In 1529, Angela took one of her last major pilgrimages to Varalla, Italy, or the "New Jerusalem." On the way home, she visited Sforza in Milan. Perhaps through his intercession, she met and spoke to Stefana Quinzani , prioress at the convent of Dominican Tertiaries at Soncino. Entering what was to be the last decade of her life, Angela returned to Brescia to organize her congregation only to find the city beset by new difficulties and new threats. The people of Brescia moved into exile in Cremona where Angela stayed with a new sponsor Agostino Gallo and his sister Hippolyta . That year, the usually hearty Angela fell ill and nearly died.
Fortunately, her health and peace returned in 1530. When Charles V of France was crowned by Pope Clement VII in Bologna on February 24, Sforza was once again returned to Milan, and Angela returned to Brescia where she occupied an apartment next to the church of Saint Afra 's. Making her last pilgrimage to Varallo, she returned home to finish work on her Rule for the congregation and to organize it formally. By this time, a group of young women and widows followed her and kept her company, no doubt influenced by the tales of her sanctity, which were enhanced by reports that she levitated during prayer.
By 1531, Angela had the basic structure of her company. It derived its sense of mission from the lives of three Catholic saints, Saint Paula (347–404), a Roman widow; Saint Elizabeth of Hungary (1207–1231), the queen of that nation and a woman devoted to aiding the poor and sick; and finally, Saint Ursula. On November 25, 1535, Angela and 28 companions received communion and initiated their new order. Between 1534 and 1537, the congregation chose its leadership and organized itself through democratic elections. Finally, on August 8, 1536, the congregation was approved by Cardinal Cornaro's vicar-general.
As the congregation was originally envisioned, maidens, matrons, and men made up the group. Angela's secretary was a man named Gabriel Cozano, but further involvement of men never materialized. The women devoted themselves to good works, nursing, and charity. Their special mission, however, was to educate young girls and young women. Girls had had little chance for education unless a widow opened up a school in her home. The Ursulines entered the homes of the girls to teach them and to mold them. Angela's philosophy permeated her work: "The teacher only a care-taker? Perish the thought! The teacher's office must be to foster, to direct, to instruct…. Inquire into their conditions … in fact their whole being."
Disorder in society is the result of disorder in the family.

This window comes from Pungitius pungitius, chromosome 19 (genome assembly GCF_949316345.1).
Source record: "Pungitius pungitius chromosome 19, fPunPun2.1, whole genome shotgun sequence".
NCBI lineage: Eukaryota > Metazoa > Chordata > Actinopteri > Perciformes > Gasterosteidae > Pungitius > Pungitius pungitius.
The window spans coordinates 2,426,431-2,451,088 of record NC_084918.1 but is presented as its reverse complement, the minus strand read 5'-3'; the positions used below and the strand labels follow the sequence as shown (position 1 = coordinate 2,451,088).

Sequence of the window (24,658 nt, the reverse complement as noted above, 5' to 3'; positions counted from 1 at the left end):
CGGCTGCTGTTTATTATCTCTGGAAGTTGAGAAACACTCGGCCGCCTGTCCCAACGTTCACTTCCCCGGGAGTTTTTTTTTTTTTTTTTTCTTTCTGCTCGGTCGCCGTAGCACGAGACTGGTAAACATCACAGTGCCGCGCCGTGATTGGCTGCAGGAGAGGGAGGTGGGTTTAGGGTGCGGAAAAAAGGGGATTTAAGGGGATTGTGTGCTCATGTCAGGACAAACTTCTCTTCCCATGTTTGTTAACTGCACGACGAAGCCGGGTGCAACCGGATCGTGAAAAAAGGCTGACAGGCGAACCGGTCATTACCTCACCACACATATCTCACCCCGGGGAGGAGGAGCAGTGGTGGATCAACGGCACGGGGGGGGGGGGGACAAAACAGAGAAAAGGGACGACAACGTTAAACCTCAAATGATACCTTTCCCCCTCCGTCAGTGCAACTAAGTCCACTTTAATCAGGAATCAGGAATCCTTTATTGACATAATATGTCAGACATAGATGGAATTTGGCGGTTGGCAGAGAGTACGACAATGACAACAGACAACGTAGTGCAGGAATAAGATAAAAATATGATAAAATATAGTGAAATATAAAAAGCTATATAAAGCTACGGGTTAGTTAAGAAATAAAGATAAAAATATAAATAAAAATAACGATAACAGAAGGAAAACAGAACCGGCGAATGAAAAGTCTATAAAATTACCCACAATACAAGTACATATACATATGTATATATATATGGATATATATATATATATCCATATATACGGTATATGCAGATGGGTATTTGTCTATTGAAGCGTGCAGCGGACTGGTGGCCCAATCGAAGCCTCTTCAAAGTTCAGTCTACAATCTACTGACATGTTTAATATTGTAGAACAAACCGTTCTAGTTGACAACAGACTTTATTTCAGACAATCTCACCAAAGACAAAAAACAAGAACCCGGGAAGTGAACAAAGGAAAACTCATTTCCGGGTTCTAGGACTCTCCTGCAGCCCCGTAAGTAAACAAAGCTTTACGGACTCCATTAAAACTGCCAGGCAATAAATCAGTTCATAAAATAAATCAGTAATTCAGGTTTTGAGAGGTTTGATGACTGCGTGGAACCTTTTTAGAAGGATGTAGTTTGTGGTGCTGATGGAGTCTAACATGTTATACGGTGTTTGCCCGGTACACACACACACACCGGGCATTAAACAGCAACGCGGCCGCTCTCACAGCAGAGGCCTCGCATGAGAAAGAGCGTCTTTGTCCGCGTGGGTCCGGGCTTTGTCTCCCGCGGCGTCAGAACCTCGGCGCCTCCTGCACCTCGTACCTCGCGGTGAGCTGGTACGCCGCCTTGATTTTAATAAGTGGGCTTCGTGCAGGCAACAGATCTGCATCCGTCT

—Angela of Brescia
In order to carry out this work, the city was divided into quadrants, and the teachers were encouraged not to try to instill a vocation for religious life but to teach the girls and listen to them. Just as her mission was beginning to succeed, Angela fell ill in 1539. Nursed through the summer and fall, she died on January 27, 1540, and was interred at St. Afra's Church beside which she had lived for so long. Her body still resides there, below the high altar. The Catholic Church beatified her in 1768, and she was canonized in 1807; her feast day is celebrated on May 31.
Angela's congregation, which numbered around 100 at the time of her death, did not endure for as long as she had planned. Under pressure from the Reformation, the Catholic Church began a Counter-Reformation to remove all vice from the Church or anything that might be considered a temptation. Virgins unenclosed and in contact with the world were seen as one such temptation. The Council of Trent (1545–63) affirmed the Catholic Church's strict ideas on enclosure for women. Under the "reforms" of Saint Charles Borremeo, the Ursulines found themselves living in cloisters and wearing traditional habits. However, they were allowed to continue their work as teachers of young girls. By 1576, the order spread into France and on into the Benelux countries by 1611. From there, the Ursulines migrated to the Americas by the mid-17th century where they continued to teach girls in convent-based schools.
The movement that Angela of Brescia founded began as a response to the plight of young women and the hazards of unprotected life without education. Living through the early throes of the Reformation, Angela offered a way to reform both female monasticism and female education. In many ways, she was before her time in her conception of the Ursulines as unenclosed lay workers.
As a saint, her mission is traditionally explained by her vision of inspiration; as a woman, her vision was an intelligent response to the societal problems around her. If women were the center of the home, she reasoned, the most effective way to reform society was to reform the role of women and, concomitantly, their educational opportunities. In that way, both the family and society would be reformed for the good of all concerned.
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Caraman, Philip. Saint Angela: The Life of Angela Merici, Foundress of the Ursulines. NY: Farrar, Straus, 1963.
Monica, Sister Mary. Angela Merici and Her Teaching Idea (1474–1540). Saint Martin, OH: The Ursulines of Brown County, 1945.
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Anderson, Bonnie S., and Judith P. Zinsser. A History of Their Own. NY: Harper and Row, 1988.
Michaela Crawford Reaves , Department of History, California Lutheran University, Thousand Oaks, California